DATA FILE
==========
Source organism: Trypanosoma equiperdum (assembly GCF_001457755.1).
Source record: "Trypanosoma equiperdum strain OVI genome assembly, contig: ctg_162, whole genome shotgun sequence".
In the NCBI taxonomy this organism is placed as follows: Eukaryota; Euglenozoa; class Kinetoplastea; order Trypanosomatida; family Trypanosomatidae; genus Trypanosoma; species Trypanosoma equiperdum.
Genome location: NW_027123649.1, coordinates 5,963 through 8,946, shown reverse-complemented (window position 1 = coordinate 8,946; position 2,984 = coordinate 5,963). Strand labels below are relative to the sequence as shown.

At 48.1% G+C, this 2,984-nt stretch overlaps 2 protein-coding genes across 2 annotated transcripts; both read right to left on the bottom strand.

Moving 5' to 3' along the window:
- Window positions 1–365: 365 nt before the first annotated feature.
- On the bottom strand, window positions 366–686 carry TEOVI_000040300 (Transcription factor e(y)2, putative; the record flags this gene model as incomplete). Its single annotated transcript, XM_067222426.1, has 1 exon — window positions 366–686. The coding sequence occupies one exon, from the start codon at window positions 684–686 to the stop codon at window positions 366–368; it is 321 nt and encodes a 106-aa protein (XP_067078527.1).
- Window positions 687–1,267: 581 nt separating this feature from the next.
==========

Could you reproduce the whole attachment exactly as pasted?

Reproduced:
Source organism: Trypanosoma equiperdum (assembly GCF_001457755.1).
Source record: "Trypanosoma equiperdum strain OVI genome assembly, contig: ctg_162, whole genome shotgun sequence".
In the NCBI taxonomy this organism is placed as follows: Eukaryota; Euglenozoa; class Kinetoplastea; order Trypanosomatida; family Trypanosomatidae; genus Trypanosoma; species Trypanosoma equiperdum.
Genome location: NW_027123649.1, coordinates 5,963 through 8,946, shown reverse-complemented (window position 1 = coordinate 8,946; position 2,984 = coordinate 5,963). Strand labels below are relative to the sequence as shown.

At 48.1% G+C, this 2,984-nt stretch overlaps 2 protein-coding genes across 2 annotated transcripts; both read right to left on the bottom strand.

Moving 5' to 3' along the window:
- Window positions 1–365: 365 nt before the first annotated feature.
- On the bottom strand, window positions 366–686 carry TEOVI_000040300 (Transcription factor e(y)2, putative; the record flags this gene model as incomplete). Its single annotated transcript, XM_067222426.1, has 1 exon — window positions 366–686. The coding sequence occupies one exon, from the start codon at window positions 684–686 to the stop codon at window positions 366–368; it is 321 nt and encodes a 106-aa protein (XP_067078527.1).
- Window positions 687–1,267: 581 nt separating this feature from the next.